*All profiles will be available in both English and French in the coming weeks. Stay tuned!” 

PowerPoint presentation

Recording – Webinar of March 23, 2020

Delivering Results for Women and Girls: Intersectoral approaches to water, sanitation, hygiene and health

Delivering Results for Women and Girls: Intersectoral approaches to water, sanitation, hygiene and health

In May 2019, WaterAid Canada partnered with the Canadian Council for International Co-operation to convene a roundtable of health and WASH sector stakeholders within Canada’s development sector. The roundtable identified recommendations that will support more integrated approaches to health and WASH to realize sustainable development impact, notably for women and girls. Check out Delivering results for women and girls: Intersectoral approaches to water, sanitation, hygiene and health to find out how Canada’s health and WASH sectors can adopt more integrated approaches and see recommendations for how Global Affairs Canada can support such efforts.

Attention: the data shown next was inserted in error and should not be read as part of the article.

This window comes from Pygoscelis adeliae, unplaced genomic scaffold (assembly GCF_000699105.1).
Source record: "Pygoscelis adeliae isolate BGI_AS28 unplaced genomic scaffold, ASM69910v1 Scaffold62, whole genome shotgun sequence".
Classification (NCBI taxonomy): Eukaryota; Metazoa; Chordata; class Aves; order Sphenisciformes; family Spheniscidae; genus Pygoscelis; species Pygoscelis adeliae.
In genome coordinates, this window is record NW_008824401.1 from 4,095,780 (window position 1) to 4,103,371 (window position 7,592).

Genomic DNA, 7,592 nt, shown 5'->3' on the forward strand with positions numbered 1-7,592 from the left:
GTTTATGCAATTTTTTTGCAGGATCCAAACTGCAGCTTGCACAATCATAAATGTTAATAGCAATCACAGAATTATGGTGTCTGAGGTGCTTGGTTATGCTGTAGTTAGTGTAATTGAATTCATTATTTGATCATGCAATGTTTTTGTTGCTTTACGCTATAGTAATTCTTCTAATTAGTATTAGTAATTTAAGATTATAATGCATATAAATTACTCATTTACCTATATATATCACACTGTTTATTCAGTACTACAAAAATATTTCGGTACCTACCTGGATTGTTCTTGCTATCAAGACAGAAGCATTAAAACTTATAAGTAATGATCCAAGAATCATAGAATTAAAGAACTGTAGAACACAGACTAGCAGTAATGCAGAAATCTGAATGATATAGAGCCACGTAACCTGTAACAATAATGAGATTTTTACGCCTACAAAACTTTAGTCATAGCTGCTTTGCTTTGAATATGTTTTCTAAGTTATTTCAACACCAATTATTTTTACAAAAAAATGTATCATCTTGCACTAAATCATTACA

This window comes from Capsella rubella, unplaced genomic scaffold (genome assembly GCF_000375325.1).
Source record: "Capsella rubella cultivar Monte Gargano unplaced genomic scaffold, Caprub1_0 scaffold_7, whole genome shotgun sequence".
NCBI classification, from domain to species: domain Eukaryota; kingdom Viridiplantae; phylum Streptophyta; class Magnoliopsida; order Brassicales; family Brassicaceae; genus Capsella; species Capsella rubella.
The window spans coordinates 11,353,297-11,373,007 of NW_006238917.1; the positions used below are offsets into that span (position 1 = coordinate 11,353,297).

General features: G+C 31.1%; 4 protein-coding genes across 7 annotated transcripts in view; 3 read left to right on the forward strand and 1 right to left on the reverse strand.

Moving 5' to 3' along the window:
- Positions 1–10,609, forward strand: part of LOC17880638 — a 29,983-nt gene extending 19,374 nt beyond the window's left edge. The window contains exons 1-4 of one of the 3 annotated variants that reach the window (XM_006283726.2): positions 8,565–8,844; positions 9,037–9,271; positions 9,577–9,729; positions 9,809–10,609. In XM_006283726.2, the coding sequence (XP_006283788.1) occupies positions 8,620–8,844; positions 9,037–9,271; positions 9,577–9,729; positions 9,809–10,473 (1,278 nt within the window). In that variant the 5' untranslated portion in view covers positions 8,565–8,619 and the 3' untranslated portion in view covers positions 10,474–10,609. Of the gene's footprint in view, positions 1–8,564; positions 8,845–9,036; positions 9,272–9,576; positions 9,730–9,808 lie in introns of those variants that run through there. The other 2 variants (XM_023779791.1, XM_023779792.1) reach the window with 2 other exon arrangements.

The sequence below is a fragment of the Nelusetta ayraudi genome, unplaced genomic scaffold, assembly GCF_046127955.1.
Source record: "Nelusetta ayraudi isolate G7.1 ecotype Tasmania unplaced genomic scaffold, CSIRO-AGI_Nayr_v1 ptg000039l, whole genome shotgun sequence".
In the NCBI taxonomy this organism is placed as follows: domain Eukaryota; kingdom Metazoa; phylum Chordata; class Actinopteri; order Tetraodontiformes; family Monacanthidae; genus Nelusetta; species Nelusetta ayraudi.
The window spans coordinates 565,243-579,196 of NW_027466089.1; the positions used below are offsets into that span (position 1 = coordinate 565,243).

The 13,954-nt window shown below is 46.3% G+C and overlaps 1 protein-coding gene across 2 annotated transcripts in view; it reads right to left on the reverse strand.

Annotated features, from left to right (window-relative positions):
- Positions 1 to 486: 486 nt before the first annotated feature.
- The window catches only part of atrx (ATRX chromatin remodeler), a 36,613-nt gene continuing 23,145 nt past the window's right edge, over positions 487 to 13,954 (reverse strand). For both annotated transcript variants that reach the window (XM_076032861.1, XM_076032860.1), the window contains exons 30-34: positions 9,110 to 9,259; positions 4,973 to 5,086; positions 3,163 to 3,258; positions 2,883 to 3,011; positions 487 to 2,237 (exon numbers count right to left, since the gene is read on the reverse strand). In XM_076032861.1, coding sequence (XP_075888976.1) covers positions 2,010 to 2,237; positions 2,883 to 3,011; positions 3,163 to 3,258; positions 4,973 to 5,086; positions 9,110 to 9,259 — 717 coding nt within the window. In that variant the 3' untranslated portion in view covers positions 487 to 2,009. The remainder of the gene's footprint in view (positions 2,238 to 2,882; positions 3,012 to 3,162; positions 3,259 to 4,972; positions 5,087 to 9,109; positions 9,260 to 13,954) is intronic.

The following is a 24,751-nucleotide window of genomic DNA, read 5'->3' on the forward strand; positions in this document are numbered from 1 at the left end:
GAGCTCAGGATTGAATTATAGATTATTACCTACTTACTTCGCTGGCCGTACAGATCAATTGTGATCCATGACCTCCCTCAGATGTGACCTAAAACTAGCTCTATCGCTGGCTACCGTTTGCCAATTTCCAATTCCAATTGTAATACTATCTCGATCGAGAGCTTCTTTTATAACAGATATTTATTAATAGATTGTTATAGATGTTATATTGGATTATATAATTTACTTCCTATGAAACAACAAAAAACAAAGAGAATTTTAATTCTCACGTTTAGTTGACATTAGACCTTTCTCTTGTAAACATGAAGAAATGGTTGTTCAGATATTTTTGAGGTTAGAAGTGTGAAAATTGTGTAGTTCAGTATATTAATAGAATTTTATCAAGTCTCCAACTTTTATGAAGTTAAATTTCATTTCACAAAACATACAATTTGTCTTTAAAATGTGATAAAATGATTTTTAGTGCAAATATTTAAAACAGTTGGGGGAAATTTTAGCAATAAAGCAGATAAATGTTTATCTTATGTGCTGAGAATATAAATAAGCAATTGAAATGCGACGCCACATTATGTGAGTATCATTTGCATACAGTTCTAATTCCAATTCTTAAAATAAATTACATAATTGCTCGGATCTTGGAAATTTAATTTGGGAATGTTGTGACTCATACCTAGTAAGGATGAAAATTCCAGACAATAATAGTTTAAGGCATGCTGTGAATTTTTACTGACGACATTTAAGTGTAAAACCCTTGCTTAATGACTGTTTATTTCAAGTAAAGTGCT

Humanitarian Discussions, Policy, and Funding

Humanitarian Discussions, Policy, and Funding

HRN Heads of Agencies Meeting

Leaders from members of the Humanitarian Response Network of Canada (HRN) met on September 30th in Montreal at the HRN Heads of Agency Meeting (HoA). This annual event convenes Executive Directors and CEOs of HRN members, their senior humanitarian staff, and Government of Canada representatives to discuss their collective experience in humanitarian response. The meeting contained rich discussions on a variety of topics within the theme of “The role of organisational leadership in strengthening the Canadian humanitarian system”.